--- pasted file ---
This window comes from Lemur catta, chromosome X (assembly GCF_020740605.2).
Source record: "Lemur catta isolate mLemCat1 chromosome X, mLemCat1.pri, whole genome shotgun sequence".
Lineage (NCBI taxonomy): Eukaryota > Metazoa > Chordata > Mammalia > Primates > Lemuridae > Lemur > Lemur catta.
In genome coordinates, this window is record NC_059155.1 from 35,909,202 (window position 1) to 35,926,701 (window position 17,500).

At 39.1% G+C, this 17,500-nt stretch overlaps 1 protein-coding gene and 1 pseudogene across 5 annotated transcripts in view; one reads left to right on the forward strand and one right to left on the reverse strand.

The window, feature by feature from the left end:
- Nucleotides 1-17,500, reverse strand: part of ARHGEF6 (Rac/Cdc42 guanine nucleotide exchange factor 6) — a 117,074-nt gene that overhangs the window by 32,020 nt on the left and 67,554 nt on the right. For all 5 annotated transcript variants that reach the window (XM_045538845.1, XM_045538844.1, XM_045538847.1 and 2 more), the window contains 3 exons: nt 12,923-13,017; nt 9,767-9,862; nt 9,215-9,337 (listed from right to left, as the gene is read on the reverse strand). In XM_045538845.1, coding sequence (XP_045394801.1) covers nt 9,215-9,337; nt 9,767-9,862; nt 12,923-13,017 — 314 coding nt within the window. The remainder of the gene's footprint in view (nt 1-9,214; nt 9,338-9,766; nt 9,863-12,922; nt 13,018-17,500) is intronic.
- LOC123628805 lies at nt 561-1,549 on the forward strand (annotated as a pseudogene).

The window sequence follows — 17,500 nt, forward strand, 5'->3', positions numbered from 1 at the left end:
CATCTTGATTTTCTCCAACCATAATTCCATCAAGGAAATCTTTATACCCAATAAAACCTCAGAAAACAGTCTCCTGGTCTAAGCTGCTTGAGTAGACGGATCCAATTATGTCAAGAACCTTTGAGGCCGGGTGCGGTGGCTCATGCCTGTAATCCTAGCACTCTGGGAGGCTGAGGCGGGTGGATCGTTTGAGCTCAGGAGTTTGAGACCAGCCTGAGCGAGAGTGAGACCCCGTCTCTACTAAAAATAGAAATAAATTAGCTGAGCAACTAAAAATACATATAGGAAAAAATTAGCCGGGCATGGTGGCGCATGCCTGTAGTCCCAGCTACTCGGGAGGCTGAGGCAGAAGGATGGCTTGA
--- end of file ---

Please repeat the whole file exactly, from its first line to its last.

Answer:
This window comes from Lemur catta, chromosome X (assembly GCF_020740605.2).
Source record: "Lemur catta isolate mLemCat1 chromosome X, mLemCat1.pri, whole genome shotgun sequence".
Lineage (NCBI taxonomy): Eukaryota > Metazoa > Chordata > Mammalia > Primates > Lemuridae > Lemur > Lemur catta.
In genome coordinates, this window is record NC_059155.1 from 35,909,202 (window position 1) to 35,926,701 (window position 17,500).

At 39.1% G+C, this 17,500-nt stretch overlaps 1 protein-coding gene and 1 pseudogene across 5 annotated transcripts in view; one reads left to right on the forward strand and one right to left on the reverse strand.

The window, feature by feature from the left end:
- Nucleotides 1-17,500, reverse strand: part of ARHGEF6 (Rac/Cdc42 guanine nucleotide exchange factor 6) — a 117,074-nt gene that overhangs the window by 32,020 nt on the left and 67,554 nt on the right. For all 5 annotated transcript variants that reach the window (XM_045538845.1, XM_045538844.1, XM_045538847.1 and 2 more), the window contains 3 exons: nt 12,923-13,017; nt 9,767-9,862; nt 9,215-9,337 (listed from right to left, as the gene is read on the reverse strand). In XM_045538845.1, coding sequence (XP_045394801.1) covers nt 9,215-9,337; nt 9,767-9,862; nt 12,923-13,017 — 314 coding nt within the window. The remainder of the gene's footprint in view (nt 1-9,214; nt 9,338-9,766; nt 9,863-12,922; nt 13,018-17,500) is intronic.
- LOC123628805 lies at nt 561-1,549 on the forward strand (annotated as a pseudogene).

The window sequence follows — 17,500 nt, forward strand, 5'->3', positions numbered from 1 at the left end:
CATCTTGATTTTCTCCAACCATAATTCCATCAAGGAAATCTTTATACCCAATAAAACCTCAGAAAACAGTCTCCTGGTCTAAGCTGCTTGAGTAGACGGATCCAATTATGTCAAGAACCTTTGAGGCCGGGTGCGGTGGCTCATGCCTGTAATCCTAGCACTCTGGGAGGCTGAGGCGGGTGGATCGTTTGAGCTCAGGAGTTTGAGACCAGCCTGAGCGAGAGTGAGACCCCGTCTCTACTAAAAATAGAAATAAATTAGCTGAGCAACTAAAAATACATATAGGAAAAAATTAGCCGGGCATGGTGGCGCATGCCTGTAGTCCCAGCTACTCGGGAGGCTGAGGCAGAAGGATGGCTTGA